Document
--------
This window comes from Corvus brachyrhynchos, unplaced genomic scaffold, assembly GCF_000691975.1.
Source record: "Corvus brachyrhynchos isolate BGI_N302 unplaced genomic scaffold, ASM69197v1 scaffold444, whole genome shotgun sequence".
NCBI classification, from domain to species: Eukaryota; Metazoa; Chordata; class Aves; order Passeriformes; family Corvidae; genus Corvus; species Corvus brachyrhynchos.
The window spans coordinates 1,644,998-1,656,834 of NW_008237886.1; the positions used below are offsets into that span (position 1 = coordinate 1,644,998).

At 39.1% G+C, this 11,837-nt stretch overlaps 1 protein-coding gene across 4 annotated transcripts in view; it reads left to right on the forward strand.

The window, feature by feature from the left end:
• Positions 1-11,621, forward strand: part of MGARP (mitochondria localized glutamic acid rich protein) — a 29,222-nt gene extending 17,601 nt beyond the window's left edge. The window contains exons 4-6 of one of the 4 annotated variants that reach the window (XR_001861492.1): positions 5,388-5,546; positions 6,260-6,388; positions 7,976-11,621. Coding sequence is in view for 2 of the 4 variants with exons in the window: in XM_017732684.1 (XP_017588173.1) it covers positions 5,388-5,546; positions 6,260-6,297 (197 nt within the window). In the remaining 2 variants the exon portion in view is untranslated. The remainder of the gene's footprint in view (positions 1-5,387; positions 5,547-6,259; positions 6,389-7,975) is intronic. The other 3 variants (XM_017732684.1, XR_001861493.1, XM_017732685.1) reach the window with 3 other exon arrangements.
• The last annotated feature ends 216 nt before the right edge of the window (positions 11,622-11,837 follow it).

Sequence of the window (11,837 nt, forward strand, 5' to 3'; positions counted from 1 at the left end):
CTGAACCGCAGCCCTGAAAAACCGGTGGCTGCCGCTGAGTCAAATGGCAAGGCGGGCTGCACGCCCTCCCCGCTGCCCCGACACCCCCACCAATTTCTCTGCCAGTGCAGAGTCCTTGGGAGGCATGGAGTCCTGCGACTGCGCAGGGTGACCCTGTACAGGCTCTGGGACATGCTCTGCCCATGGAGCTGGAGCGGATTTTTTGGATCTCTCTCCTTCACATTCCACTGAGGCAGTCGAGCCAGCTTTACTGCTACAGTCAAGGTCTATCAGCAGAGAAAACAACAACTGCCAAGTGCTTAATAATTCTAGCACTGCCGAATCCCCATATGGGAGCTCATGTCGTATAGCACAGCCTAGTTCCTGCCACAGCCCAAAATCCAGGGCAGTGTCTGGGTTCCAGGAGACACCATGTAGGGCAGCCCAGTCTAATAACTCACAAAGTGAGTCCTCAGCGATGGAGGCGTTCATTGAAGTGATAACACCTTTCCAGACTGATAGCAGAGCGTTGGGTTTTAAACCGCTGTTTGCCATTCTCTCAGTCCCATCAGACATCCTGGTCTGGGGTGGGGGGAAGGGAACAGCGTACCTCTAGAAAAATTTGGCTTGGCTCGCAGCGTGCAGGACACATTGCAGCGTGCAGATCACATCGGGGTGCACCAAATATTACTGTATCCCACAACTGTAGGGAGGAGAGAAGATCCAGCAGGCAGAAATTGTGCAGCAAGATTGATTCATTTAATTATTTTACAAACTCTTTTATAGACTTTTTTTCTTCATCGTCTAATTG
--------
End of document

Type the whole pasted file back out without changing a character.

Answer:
This window comes from Corvus brachyrhynchos, unplaced genomic scaffold, assembly GCF_000691975.1.
Source record: "Corvus brachyrhynchos isolate BGI_N302 unplaced genomic scaffold, ASM69197v1 scaffold444, whole genome shotgun sequence".
NCBI classification, from domain to species: Eukaryota; Metazoa; Chordata; class Aves; order Passeriformes; family Corvidae; genus Corvus; species Corvus brachyrhynchos.
The window spans coordinates 1,644,998-1,656,834 of NW_008237886.1; the positions used below are offsets into that span (position 1 = coordinate 1,644,998).

At 39.1% G+C, this 11,837-nt stretch overlaps 1 protein-coding gene across 4 annotated transcripts in view; it reads left to right on the forward strand.

The window, feature by feature from the left end:
• Positions 1-11,621, forward strand: part of MGARP (mitochondria localized glutamic acid rich protein) — a 29,222-nt gene extending 17,601 nt beyond the window's left edge. The window contains exons 4-6 of one of the 4 annotated variants that reach the window (XR_001861492.1): positions 5,388-5,546; positions 6,260-6,388; positions 7,976-11,621. Coding sequence is in view for 2 of the 4 variants with exons in the window: in XM_017732684.1 (XP_017588173.1) it covers positions 5,388-5,546; positions 6,260-6,297 (197 nt within the window). In the remaining 2 variants the exon portion in view is untranslated. The remainder of the gene's footprint in view (positions 1-5,387; positions 5,547-6,259; positions 6,389-7,975) is intronic. The other 3 variants (XM_017732684.1, XR_001861493.1, XM_017732685.1) reach the window with 3 other exon arrangements.
• The last annotated feature ends 216 nt before the right edge of the window (positions 11,622-11,837 follow it).

Sequence of the window (11,837 nt, forward strand, 5' to 3'; positions counted from 1 at the left end):
CTGAACCGCAGCCCTGAAAAACCGGTGGCTGCCGCTGAGTCAAATGGCAAGGCGGGCTGCACGCCCTCCCCGCTGCCCCGACACCCCCACCAATTTCTCTGCCAGTGCAGAGTCCTTGGGAGGCATGGAGTCCTGCGACTGCGCAGGGTGACCCTGTACAGGCTCTGGGACATGCTCTGCCCATGGAGCTGGAGCGGATTTTTTGGATCTCTCTCCTTCACATTCCACTGAGGCAGTCGAGCCAGCTTTACTGCTACAGTCAAGGTCTATCAGCAGAGAAAACAACAACTGCCAAGTGCTTAATAATTCTAGCACTGCCGAATCCCCATATGGGAGCTCATGTCGTATAGCACAGCCTAGTTCCTGCCACAGCCCAAAATCCAGGGCAGTGTCTGGGTTCCAGGAGACACCATGTAGGGCAGCCCAGTCTAATAACTCACAAAGTGAGTCCTCAGCGATGGAGGCGTTCATTGAAGTGATAACACCTTTCCAGACTGATAGCAGAGCGTTGGGTTTTAAACCGCTGTTTGCCATTCTCTCAGTCCCATCAGACATCCTGGTCTGGGGTGGGGGGAAGGGAACAGCGTACCTCTAGAAAAATTTGGCTTGGCTCGCAGCGTGCAGGACACATTGCAGCGTGCAGATCACATCGGGGTGCACCAAATATTACTGTATCCCACAACTGTAGGGAGGAGAGAAGATCCAGCAGGCAGAAATTGTGCAGCAAGATTGATTCATTTAATTATTTTACAAACTCTTTTATAGACTTTTTTTCTTCATCGTCTAATTG